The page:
Copaiba Balsam Copaifera Officinalis


Copaifera Officinalis
Franz Eugen KÖhler, 1887
Common Names
Copaiba Balsam , balsam, copaiva, Jesuit's balsam, copal, palo de aceite, capivi
Botanical Name
Copaifera Officinalis
Syn. Copaifera langsdorfii, Copaifera jacquinii.
Family
FABACEAE


Medicinal Uses & Benefits of Copaiba Balsam

remedyHow to Use| Side Effects | Plant & Garden|

How to Use: Copaiba Balsam


Copaiba oil has been documented with antibacterial, diuretic, disinfectant and stimulant properties. The resin contains caryophyllene, a phytochemical with strong anti-inflammatory, fungal and pain relieving properties. The hydrocarbons in copaiba are terpenes, including, pinene, commonly known as turpentine. Copaiba is used topically to relieve inflammation and help heal athlete's foot, eczema and psoriasis, and heals damaged skin with minimal scarring. Shampoos containing copaiba are effective in fighting dandruff.

Copaiba balsam been found most beneficial in chronic coughs, catarrh, colds, bronchitis, and other respiratory problems. Copaiba is often paired with tulu, or Peru balsam in shampoos and skin products, and resembles them in action. 1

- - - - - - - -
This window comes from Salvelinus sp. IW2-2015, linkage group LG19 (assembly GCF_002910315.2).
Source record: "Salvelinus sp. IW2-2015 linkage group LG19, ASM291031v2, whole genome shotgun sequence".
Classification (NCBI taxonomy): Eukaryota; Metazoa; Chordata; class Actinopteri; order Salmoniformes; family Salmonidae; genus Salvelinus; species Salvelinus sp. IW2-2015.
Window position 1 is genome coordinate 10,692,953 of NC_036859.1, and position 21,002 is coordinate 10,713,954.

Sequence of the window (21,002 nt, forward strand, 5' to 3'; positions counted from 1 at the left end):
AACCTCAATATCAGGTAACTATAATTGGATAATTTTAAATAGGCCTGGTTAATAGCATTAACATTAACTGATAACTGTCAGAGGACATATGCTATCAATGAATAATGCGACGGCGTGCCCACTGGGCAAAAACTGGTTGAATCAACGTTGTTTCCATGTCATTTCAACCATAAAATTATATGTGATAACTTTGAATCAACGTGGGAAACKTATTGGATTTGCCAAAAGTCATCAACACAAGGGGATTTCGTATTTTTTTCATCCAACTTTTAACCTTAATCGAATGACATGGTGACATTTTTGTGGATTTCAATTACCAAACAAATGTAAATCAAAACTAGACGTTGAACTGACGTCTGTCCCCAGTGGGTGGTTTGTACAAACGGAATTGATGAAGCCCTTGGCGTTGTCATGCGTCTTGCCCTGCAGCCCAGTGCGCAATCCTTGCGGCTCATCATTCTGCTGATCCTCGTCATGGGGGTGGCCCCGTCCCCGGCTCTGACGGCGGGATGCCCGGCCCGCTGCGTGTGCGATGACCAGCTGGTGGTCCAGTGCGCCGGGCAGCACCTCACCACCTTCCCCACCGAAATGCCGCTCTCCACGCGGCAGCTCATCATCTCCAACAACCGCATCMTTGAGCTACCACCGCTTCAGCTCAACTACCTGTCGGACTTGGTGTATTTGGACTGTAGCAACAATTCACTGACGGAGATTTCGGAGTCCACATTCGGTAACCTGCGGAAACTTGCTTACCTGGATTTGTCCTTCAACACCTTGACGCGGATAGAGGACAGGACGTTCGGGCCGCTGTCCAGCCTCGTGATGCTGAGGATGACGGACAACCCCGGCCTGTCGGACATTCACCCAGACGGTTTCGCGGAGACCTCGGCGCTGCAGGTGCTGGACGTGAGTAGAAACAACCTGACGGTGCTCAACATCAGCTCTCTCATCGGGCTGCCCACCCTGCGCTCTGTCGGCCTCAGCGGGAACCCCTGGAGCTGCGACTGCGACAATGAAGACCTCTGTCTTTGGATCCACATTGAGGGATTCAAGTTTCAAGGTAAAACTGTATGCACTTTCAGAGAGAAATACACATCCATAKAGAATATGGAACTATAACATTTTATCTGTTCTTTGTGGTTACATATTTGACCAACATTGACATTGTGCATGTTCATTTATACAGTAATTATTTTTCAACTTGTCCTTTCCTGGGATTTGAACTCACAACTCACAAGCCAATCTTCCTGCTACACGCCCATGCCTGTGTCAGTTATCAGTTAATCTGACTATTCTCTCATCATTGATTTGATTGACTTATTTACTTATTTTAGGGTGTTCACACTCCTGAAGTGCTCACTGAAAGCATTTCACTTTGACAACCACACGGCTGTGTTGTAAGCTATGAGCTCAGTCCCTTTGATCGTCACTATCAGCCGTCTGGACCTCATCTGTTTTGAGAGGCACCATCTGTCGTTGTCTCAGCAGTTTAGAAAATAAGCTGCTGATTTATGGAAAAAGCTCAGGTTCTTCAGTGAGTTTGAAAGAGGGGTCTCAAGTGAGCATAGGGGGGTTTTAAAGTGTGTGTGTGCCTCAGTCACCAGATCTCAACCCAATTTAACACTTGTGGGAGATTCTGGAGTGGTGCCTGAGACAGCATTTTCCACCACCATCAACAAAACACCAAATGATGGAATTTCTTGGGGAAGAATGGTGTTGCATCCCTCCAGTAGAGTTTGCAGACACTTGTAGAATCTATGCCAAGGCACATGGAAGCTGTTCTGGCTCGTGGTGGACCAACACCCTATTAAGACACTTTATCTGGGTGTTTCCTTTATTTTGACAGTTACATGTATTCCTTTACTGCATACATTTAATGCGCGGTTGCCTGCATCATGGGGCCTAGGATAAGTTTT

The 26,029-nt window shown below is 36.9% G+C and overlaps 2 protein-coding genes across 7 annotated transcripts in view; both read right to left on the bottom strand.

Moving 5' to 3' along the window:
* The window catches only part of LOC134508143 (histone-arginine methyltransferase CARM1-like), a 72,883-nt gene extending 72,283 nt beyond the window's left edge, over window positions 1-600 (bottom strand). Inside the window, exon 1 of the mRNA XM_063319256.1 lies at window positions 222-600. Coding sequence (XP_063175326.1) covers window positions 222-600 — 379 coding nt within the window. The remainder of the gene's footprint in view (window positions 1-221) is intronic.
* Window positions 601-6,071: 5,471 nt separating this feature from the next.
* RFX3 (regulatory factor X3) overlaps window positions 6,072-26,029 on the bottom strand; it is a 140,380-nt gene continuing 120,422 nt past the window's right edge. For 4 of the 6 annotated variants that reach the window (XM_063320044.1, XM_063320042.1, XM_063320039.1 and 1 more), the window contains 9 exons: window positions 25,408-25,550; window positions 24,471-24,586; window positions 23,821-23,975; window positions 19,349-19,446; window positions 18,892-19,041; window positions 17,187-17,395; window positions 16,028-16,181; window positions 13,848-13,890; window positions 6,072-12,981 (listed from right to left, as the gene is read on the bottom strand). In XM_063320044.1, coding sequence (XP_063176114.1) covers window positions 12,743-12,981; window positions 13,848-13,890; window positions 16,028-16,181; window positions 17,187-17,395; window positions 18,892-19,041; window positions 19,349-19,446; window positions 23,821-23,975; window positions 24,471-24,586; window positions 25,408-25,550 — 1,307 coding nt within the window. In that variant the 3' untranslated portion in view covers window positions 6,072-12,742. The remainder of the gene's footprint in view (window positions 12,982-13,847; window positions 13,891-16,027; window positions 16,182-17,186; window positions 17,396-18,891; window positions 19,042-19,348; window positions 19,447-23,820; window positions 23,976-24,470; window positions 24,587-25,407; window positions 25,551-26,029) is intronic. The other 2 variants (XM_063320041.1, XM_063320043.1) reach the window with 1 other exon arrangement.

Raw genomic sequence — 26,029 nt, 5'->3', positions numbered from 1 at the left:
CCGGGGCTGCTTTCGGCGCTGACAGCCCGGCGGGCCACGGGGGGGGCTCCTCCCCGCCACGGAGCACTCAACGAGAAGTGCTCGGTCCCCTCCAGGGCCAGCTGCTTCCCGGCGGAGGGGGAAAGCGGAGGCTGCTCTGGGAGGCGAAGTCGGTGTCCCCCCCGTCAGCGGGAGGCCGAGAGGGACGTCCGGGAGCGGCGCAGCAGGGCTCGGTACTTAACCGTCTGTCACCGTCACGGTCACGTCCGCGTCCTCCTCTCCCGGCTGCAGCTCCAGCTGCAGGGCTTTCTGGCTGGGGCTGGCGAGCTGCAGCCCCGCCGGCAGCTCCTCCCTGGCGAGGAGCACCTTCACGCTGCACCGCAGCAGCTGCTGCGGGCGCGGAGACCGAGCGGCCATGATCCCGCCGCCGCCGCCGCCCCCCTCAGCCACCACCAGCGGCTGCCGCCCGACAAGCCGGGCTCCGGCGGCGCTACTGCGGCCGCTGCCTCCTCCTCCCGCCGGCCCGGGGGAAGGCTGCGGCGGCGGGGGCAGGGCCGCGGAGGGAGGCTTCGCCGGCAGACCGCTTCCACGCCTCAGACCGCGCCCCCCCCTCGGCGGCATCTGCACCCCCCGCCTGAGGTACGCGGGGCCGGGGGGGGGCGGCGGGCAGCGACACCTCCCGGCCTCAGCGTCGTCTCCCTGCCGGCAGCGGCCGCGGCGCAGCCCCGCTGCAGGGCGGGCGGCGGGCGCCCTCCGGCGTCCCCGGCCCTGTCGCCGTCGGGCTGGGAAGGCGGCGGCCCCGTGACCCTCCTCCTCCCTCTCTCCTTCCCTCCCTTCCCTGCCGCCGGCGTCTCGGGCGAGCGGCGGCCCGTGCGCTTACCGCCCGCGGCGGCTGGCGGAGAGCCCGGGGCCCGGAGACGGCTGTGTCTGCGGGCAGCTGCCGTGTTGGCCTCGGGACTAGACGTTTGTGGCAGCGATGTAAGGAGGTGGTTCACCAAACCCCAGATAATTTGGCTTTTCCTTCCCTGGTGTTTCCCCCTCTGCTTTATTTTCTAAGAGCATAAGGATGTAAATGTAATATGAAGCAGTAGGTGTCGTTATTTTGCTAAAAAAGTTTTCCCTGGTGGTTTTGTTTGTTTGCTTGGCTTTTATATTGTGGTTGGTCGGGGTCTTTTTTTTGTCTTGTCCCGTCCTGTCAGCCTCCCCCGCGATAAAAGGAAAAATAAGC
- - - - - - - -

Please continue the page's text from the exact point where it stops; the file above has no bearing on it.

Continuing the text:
Preparation Methods & Dosage :Copaiba oil is used externally, and tinctures are used internally.


Copaiba Balsam Side Effects: Taking very large amounts can be toxic

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References:
books citedWorks Cited
  1. Balch, Phyllis A. . "Prescription for Herbal Healing", Avery (2002)
  2. American Botanical Council
    For the past several years, a group of women in Brazil have struggled to promote and perform sustainable harvesting of endangered rosewood trees. The women of AVIVE manufacture aromatic soaps, candles, and products from the oils of many tree species, in addition to rosewoods For instance, they employ oils from andiroba seeds (Carapa guianensis Aubl., Meliaceae) and cumaru seeds (aka tonka beans, Dipteryx odorata [Aubl.] Willd., Fabaceae), as well as copaiba resin/oil (Copaifera spp. L., Fabaceae), breu oil (Protium spp., Burseraceae), and puxuri oil (Licaria pucheri [Ruiz & Pavon] Kosterm., Lauraceae). All of these oils are aromatic, and several of them contain healing properties or work as insect repellents. Like the rosewood, many of the trees that produce the oils are threatened.